This situation of competition and cooperation between emerging and more established elites has allowed the creation of newer networks of graft, some directed at ‘legitimate’ business interests, including international ones, others mostly designed to benefit criminal groups.

As Sarah Chayes of the Carnegie Endowment for International Peace explained about the growing influence of criminal elements on Honduran elites in her important study, “When Corruption is the Operating System: The Case of Honduras”, “In the past decade or so, both the elite public- and private-sector circles have been establishing increasingly close connections with the out-and-out criminal networks that run the narcotics trade as well as other types of smuggling, such as trafficking in people. Individuals and families that have tied their fortunes to government service provide legal and other help to criminal organizations, or ensure protection and impunity for their activities.”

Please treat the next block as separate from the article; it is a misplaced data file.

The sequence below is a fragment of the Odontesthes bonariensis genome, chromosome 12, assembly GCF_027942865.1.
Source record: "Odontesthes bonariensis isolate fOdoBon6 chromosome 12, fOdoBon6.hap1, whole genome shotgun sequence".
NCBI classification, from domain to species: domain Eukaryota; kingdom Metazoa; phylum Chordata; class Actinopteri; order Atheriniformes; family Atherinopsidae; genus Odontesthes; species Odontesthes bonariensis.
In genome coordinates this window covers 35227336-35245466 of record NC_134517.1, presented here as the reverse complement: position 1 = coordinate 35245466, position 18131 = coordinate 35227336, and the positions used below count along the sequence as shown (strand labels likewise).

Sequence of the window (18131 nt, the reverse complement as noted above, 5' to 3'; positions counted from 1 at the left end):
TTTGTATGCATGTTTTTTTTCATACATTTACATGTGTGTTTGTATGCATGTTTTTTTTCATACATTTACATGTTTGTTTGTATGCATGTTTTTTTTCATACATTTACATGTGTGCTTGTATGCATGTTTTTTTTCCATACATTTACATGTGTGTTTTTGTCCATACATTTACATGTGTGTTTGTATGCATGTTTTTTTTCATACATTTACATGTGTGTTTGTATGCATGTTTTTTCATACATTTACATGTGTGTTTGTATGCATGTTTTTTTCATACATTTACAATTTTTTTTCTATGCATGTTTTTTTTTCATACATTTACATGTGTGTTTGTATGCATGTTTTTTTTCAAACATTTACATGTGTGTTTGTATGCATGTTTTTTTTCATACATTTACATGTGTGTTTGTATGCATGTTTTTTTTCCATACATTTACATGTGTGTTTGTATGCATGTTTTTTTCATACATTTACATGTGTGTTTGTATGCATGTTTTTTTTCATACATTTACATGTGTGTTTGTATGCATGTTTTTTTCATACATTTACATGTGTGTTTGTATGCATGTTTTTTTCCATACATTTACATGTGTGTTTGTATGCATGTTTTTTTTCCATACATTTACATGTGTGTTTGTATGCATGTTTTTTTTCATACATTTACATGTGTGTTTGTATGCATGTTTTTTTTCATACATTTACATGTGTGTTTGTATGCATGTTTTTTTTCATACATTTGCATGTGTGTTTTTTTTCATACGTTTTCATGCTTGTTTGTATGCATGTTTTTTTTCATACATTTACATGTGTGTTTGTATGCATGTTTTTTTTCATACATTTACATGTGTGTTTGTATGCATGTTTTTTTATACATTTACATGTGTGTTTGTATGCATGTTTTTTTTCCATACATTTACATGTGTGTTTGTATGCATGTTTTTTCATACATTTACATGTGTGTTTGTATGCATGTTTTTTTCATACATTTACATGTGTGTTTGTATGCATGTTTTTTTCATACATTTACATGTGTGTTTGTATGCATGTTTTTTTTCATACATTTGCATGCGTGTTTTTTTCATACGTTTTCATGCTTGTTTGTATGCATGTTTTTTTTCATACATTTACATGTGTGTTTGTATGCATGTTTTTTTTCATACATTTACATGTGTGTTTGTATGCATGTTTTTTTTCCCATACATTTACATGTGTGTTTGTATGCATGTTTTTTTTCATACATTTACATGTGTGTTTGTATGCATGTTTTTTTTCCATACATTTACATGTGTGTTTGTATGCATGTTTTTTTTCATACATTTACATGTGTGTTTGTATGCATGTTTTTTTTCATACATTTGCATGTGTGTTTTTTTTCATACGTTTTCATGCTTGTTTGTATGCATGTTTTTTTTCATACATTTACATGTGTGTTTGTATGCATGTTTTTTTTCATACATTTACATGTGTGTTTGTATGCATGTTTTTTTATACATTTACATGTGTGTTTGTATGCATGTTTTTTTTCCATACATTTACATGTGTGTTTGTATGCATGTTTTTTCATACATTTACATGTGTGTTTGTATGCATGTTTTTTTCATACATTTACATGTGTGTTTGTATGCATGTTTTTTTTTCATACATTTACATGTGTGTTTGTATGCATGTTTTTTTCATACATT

One account of how these networks may work at the highest level, admittedly the product of a plea agreement between a known drug trafficker implicated in over 70 murders and the DEA, alleges the current president, Juan Orlando Hernandez’s first campaign for the presidency may have benefited financially from relationships his predecessor Porfirio Lobo is said to have had with organized crime figures, connections the former president has denied. Lending credence to the story, Lobo’s son was convicted of conspiracy to traffic in cocaine in Manhattan federal court and is currently serving a 24 year prison sentence in the United States.

President Hernandez, who is said to have a close working relationship with Donald Trump’s chief of staff, John Kelly, the former head of the U.S. military’s Southern Command, is a second generation leader of the right-wing National Party and firmly a part of the traditional political class in the country.

For its part, with elections set to take place at the end of November, the government pointed to the declining murder rate to show its ‘Mano Duro’ (strong hand) policies are working in reducing epidemic levels of crime. While it’s true that the homicide rate has gone from a high of 90.4 per 100,000 in 2012 to 59.1 last year (to put this into perspective, in 2015, a year that saw a slight rise in the U.S. murder rate, the number was 4.89 per 100,000), the plight of poor women and indigenous people in the country remains one of existential proportions.